flumpool "Fantasia of Life Stripe" Interview Trans.

Original: Oricon
Translated by Erin Grace

It comes close to being life-sized, and it’s an album that has our true music.

--What feeling are you trying to convey with the “Fantasia” part of your album title?

Yamamura Ryuta: Well, “fantasia” means “fantasy,” but we use this word because the album isn’t tied to the rules or format of the classical world. It’s from there that our unified values, our fanaticism about how flumpool has to sound, and the extent to which we cross between the rock and pop genres split apart. We did away with all that, didn’t worry about anything, and express ourselves freely. That’s the meaning we’ve attached to it. It comes close to being life-sized, and it’s an album that has our true music.

--And how did you decide to do an album like this?

Sakai Kazuki: There was a lot of pressure on us to write really good songs, and because of that there was a period of time when we just couldn’t write anything good. Finally, we forgot about everything, went back to the drawing board, and decided that we wanted to write songs that are genuine. When we decided that, we were able to write “two of us” and “Kimi no Tame no 100 no Moshimo.”

--”Kimi no Tame no 100 no Moshimo” is a grown-up song, and the sound and melody are both different from what you’ve written until now.

S: We were nervous about whether Ryuta’s voice would suit the R&B-esqe melody, and if it would work for flumpool. But when we were done with it and took a listen, it fell right into place and we realized that we really can do something like this. We gained a lot of confidence in terms of doing things that are different. Now it’s really fun to write music.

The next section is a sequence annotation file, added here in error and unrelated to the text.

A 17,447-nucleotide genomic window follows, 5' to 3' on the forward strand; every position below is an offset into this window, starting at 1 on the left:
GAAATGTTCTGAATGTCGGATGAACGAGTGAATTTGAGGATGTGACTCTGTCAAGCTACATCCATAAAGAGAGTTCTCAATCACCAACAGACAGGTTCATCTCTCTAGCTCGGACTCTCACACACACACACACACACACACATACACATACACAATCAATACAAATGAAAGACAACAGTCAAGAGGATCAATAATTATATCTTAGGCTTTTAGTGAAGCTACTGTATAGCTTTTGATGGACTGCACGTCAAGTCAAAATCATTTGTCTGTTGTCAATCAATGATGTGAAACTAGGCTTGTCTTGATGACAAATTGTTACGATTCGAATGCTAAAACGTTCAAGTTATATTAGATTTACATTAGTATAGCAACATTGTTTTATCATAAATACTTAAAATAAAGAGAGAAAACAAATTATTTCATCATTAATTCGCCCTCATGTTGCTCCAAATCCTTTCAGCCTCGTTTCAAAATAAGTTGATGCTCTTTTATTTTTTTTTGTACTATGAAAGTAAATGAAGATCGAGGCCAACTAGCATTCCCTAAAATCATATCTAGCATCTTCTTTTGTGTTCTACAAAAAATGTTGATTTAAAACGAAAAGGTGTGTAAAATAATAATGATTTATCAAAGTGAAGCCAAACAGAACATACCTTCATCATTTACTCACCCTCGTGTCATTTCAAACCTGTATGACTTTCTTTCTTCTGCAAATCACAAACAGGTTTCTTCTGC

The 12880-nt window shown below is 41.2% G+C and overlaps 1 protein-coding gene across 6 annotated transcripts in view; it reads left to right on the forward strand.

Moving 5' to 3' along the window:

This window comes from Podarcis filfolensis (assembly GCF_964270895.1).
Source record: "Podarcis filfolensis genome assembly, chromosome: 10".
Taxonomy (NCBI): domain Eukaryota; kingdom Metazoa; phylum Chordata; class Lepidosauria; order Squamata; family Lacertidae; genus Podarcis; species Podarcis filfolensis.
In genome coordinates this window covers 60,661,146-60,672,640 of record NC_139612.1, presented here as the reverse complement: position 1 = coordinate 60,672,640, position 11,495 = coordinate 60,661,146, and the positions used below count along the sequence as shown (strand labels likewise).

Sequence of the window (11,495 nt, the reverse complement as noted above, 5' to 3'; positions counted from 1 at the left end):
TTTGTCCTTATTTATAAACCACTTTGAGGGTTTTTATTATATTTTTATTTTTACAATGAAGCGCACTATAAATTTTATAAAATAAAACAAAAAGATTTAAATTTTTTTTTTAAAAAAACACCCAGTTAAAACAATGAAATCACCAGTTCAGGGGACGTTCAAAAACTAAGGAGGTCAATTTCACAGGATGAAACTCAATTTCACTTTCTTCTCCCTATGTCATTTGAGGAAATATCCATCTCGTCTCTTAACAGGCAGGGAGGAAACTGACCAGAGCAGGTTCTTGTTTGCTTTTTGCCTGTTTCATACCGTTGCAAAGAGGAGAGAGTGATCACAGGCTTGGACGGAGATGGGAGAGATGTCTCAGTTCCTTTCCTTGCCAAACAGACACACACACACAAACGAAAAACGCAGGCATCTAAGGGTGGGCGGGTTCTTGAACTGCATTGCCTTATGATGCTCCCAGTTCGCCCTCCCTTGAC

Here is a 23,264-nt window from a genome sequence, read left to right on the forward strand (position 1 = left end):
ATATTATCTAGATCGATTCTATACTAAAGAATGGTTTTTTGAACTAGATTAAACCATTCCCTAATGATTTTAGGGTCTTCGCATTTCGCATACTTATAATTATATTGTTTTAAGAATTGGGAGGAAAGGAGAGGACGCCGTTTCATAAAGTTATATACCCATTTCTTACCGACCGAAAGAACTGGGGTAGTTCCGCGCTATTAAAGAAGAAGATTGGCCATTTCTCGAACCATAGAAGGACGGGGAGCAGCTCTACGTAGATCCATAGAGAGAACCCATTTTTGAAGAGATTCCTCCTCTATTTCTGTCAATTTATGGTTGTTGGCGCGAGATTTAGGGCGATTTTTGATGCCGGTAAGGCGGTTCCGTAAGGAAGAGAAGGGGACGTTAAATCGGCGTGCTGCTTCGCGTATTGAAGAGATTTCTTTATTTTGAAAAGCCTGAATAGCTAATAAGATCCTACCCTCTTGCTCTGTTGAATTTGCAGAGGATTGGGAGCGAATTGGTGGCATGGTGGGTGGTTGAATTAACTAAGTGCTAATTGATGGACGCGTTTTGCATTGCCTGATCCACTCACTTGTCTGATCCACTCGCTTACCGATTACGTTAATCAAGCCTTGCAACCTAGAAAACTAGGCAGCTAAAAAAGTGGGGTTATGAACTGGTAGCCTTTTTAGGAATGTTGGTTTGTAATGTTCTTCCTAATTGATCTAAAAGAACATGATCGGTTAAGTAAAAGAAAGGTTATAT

--What changes did you make in terms of lyrics?

Y: We wrote the lyrics from the perspective of momentarily tearing away the worry that comes with the things you can’t say, or that you hesitate to say, out of fear. There are things that make you furious, and even though you can’t put into words how you feel, you’re still pissed off and your heart is pounding. We wanted to put those feelings into words.


We thought we’d just put everything out there


--“Guilt” and “Tokyo Elegy” are two songs that are very representative of this frankness.

Y: “Tokyo Elegy” is just looking back on the two years since our debut and feeling lost, wondering if anyone knew us or if this was the right path for us. Until now we’ve always somehow written the answers [to our questions] into the lyrics. But this time, we let the lyrics be about being lost. “Guilt” is meant to evoke the meaning of sin or immorality, and it has the kind of lyrics that we’d never have written before now. It talks about a socially unacceptable love, or a love that can never be fulfilled, and says what a person in that situation would say: a person who has to pretend that they’ve forgotten what’s still deep inside their heart. I think the lyrics aren’t just limited to love, either. We wrote it for anyone who badly wants their hopes to come true.

--I’m sure that you must worry about how the fans will react to these kinds of emotions that you’ve never expressed or performed before.

Y: We were excited for the reaction, and afraid of it. But at any rate, we just put everything out there, and even if there are people that hate it, that’s okay. Of course we’d love for people to like it. But we created it and were resigned to the reaction, no matter what it might be.

--Starting 4/2, you’ll be embarking on a Hall tour with 10 stops and 19 performances. What are your thoughts on the tour?

S: The fact is that this tour will work hand in hand with the album, so we’re going to put our feelings right out there for everyone to see, and deliver our raw sound. We want you to feel how we feel.

Y: This is a bare-naked album, and I have a feeling that the people who can empathize with that are more than friends to us. It’s like we’re joined at the hip. At the live, I want that connection to deepen. We want everyone to come and listen with their hearts bared!

(Interview: Kurebayashi Fumiaki)